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Study On Islamic Banking And Economics Finance Essay

Islamic banking is based on the principles of Islamic economics — an economic framework in accordance with Islamic law (Sharia'h).

There are two types of Islamic economics:

Caliphate , the Islamic form of government representing the political unity and leadership of the Muslim world (Islamic political framework)

Assuming the political framework is non-Islamic, therefore, seeking to integrate some prominent Islamic tenets into a secular economic framework

Caliphate is the absolute Islamic rule, thus the economy focuses on distribution of resources in order to meet the basic and luxurious needs of individuals in society, and the state has a clear role in policing, taxation, managing public assets, and ensuring the circulation of wealth. Such a political framework in its true form does not exist in today's world.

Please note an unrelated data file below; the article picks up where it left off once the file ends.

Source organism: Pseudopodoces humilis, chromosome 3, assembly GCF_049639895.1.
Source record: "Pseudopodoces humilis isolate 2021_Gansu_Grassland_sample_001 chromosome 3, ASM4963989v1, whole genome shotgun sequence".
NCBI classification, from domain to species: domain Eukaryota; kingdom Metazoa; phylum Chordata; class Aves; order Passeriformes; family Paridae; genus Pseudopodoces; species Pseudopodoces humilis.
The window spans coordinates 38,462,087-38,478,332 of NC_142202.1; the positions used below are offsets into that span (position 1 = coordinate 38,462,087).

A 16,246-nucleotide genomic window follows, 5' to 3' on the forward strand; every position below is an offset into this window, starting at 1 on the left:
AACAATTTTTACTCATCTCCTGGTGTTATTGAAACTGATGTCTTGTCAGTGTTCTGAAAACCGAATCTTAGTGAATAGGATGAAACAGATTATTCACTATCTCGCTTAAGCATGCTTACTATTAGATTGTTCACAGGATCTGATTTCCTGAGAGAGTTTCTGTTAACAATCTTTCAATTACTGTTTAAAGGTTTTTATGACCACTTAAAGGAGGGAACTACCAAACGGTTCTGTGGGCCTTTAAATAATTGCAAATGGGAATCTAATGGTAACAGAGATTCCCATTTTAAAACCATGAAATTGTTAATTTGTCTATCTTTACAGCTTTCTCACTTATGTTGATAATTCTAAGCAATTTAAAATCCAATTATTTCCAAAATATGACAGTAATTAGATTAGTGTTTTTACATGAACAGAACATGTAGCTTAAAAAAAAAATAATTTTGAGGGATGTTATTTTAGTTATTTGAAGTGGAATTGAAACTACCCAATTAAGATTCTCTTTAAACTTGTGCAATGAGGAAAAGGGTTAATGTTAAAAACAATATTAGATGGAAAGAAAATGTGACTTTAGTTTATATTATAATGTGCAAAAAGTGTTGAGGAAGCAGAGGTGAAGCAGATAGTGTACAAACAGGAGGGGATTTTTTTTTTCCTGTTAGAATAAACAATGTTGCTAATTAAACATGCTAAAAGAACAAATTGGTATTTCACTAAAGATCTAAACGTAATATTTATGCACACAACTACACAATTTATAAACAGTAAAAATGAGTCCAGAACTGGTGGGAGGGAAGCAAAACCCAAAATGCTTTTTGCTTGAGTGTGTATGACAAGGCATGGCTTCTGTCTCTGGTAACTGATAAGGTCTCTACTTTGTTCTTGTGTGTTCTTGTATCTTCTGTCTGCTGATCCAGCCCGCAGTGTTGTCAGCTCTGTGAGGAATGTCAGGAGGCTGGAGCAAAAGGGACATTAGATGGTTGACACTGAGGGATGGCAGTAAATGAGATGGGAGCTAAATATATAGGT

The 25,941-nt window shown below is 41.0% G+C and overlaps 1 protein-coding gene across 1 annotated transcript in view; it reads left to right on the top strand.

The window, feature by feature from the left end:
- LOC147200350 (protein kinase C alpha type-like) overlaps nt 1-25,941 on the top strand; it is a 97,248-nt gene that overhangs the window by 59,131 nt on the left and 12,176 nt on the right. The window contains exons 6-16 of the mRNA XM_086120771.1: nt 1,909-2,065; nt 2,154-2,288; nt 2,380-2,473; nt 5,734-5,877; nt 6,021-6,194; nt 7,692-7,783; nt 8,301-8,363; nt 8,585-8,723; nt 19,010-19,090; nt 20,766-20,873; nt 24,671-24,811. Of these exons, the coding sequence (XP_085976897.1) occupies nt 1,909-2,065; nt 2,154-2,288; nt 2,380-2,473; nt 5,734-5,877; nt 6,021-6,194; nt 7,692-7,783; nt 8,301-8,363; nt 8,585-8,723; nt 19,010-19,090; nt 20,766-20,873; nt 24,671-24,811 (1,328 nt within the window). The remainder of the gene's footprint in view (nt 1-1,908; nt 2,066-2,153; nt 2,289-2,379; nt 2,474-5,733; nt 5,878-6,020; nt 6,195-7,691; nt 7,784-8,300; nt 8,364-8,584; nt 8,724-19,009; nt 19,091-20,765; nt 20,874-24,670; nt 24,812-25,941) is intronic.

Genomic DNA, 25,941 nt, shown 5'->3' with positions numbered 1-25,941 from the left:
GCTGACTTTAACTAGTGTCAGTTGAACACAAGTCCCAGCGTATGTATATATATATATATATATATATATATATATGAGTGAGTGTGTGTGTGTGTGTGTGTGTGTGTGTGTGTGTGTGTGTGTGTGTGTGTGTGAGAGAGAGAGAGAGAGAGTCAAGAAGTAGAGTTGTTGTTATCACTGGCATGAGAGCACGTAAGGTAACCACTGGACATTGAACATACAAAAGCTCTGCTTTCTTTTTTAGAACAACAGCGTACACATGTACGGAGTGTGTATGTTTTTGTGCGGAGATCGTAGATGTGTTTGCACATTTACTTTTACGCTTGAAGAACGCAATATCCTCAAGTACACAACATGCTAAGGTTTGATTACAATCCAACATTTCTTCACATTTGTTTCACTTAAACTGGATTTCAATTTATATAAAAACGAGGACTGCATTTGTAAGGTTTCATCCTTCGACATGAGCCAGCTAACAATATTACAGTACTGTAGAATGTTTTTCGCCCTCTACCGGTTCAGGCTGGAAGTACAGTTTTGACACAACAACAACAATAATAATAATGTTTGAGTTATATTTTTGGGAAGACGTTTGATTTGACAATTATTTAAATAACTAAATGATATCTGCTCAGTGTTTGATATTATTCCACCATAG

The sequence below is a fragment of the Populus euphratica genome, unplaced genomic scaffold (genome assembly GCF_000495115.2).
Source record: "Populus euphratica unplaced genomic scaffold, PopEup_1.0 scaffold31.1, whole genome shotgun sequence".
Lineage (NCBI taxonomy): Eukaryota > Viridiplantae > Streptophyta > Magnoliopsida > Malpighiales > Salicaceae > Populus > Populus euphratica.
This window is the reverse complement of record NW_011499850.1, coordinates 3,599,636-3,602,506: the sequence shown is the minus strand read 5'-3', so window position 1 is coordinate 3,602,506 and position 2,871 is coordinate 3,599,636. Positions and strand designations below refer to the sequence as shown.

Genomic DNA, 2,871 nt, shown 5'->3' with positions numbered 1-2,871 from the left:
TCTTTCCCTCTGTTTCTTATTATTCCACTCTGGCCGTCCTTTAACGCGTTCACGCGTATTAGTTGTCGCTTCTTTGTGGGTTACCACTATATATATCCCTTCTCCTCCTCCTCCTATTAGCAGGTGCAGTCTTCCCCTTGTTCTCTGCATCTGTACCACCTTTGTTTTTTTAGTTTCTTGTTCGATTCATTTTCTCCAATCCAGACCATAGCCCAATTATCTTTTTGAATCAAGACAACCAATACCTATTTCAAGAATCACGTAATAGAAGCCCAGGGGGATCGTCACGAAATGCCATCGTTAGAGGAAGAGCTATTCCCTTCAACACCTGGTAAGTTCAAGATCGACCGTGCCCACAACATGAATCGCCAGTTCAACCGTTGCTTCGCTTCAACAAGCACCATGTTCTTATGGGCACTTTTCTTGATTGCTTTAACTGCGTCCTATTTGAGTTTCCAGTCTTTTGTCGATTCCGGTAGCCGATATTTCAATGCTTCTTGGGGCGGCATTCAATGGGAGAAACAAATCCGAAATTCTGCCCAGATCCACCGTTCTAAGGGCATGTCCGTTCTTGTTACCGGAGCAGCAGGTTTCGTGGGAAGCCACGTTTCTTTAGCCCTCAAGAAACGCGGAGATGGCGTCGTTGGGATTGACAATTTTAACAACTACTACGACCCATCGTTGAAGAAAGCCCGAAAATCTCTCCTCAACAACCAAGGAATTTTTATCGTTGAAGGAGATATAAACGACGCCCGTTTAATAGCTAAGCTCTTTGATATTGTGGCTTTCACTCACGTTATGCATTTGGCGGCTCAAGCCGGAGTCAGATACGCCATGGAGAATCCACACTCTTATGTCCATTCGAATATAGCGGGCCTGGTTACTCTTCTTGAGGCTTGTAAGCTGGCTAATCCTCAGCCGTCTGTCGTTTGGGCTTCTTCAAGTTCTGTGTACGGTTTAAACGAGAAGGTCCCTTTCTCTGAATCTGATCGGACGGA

Assuming non-Islamic political framework simply proposes two main tenets: no interest can be earned on loans and socially responsible investing. This is the way conventional banking is Islamized—the first step towards an Islamic economic framework.

Modern day Islamic scholars and academics have developed various modes of Sharia'h complaint financing that are designed to work within the prevailing capitalist economic framework. In order to achieve this balance numerous concessions have been afforded to financial institutions that would not apply if a viable interest free economic system existed. The intention behind making these concessions is to encourage the evolution of this type of alternative system.

Islamic Banking

Islamic banking refers to a system of banking or banking activity that is consistent with Islamic law (Sharia’h) principles and guided by Islamic economics. In particular, Islamic law prohibits usury, the collection and payment of interest, also commonly called riba. Generally, Islamic law also prohibits trading in financial risk (which is seen as a form of gambling). In addition, Islamic law prohibits investing in businesses that are considered unlawful, or haraam.